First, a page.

Intermediate crack-induced debonding in RC beams and slabs

Jinguang Teng, S. T. Smith, J. Yao, J. F. Chen

Research output: Journal article publicationJournal articleAcademic researchpeer-review

580 Citations (Scopus)


A variety of debonding failure modes have been observed in tests on reinforced concrete (RC) beams strengthened by bonding fibre reinforced polymer (FRP) plates to their tension face. These can be broadly classified into two types: (a) those associated with high interfacial stresses near the ends of the bonded plate; and (b) those induced by a flexural or flexural-shear crack away from the plate ends. The first type of failures has been extensively studied, leading to many strength models. By contrast, the second type of failures has received much less attention and no strength model appears to have been developed for it. This paper is, therefore, concerned with the second type of failures induced by a flexural or flexural-shear crack, which is referred to as intermediate crack-induced debonding. The mechanism of this type of debonding failures is first examined briefly, highlighting the similarity between such debonding failures and those in simple shear tests of FRP-to-concrete bonded joints used for determining bond strengths. Based on this similarity, the recent Chen and Teng bond strength model is combined with a simple section analysis for predicting the strength of beams and slabs, which fail by intermediate crack-induced debonding. It is shown that through a simple modification of the Chen and Teng bond strength model, the proposed debonding strength model provides a good first approximation to the strengths of such beams. A design procedure for the flexural strengthening of beams incorporating the proposed debonding strength model is finally proposed.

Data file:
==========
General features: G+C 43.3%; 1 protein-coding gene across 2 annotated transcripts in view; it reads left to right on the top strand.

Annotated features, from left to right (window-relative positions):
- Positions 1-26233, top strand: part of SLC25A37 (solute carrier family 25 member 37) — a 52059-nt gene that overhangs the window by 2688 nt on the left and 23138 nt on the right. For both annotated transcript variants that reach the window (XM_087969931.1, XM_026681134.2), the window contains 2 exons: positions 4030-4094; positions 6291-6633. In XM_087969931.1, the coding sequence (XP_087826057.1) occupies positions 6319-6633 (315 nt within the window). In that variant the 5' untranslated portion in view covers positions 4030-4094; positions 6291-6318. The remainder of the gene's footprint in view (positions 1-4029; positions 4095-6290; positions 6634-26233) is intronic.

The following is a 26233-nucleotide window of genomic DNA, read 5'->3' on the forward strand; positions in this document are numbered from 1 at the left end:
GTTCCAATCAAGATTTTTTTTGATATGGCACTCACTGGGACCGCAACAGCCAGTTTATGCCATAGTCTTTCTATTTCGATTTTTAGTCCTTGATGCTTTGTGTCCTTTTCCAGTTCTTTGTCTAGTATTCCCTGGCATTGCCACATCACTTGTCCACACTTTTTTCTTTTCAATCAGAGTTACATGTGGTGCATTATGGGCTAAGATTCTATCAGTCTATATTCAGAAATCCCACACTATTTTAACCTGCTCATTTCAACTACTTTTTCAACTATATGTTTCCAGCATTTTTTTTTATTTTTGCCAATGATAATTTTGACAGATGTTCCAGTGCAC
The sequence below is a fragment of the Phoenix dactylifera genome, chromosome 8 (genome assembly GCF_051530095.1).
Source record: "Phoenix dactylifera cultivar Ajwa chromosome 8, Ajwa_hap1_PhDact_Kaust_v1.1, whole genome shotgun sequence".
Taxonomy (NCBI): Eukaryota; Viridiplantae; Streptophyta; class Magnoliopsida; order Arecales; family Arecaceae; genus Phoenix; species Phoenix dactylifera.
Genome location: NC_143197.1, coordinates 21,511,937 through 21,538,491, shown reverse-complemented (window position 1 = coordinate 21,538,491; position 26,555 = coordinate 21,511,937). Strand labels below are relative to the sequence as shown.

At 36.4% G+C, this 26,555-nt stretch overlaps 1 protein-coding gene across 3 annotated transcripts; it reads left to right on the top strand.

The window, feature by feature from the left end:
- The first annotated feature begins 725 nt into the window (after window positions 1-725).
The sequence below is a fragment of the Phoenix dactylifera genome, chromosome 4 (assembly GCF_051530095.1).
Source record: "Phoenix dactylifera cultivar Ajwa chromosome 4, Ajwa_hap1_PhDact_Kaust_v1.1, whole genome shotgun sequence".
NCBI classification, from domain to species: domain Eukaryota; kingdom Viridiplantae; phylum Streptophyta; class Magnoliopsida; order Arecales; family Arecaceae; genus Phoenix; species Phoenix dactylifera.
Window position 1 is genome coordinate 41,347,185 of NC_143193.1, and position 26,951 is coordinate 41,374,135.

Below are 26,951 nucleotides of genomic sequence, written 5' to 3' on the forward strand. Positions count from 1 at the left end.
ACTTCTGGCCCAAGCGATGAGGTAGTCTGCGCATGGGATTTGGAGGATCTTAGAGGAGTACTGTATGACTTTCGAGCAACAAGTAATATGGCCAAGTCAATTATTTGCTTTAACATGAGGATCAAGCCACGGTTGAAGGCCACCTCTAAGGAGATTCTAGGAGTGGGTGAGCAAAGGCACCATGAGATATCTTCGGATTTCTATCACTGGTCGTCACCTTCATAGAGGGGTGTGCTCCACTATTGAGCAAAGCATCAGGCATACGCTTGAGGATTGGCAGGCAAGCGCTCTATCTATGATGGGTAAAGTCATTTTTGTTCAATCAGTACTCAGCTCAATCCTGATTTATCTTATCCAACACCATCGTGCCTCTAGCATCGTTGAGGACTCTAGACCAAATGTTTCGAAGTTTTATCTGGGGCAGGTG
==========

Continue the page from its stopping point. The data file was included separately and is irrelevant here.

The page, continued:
Original languageEnglish
Pages (from-to)447-462
Number of pages16
JournalConstruction and Building Materials
Issue number6-7
Publication statusPublished - 1 Sept 2003


  • Debonding
  • Fibre reinforced polymer
  • FRP
  • RC beams
  • RC cantilever slabs
  • Retrofitting
  • Strengthening

ASJC Scopus subject areas

  • Civil and Structural Engineering
  • Building and Construction
  • General Materials Science


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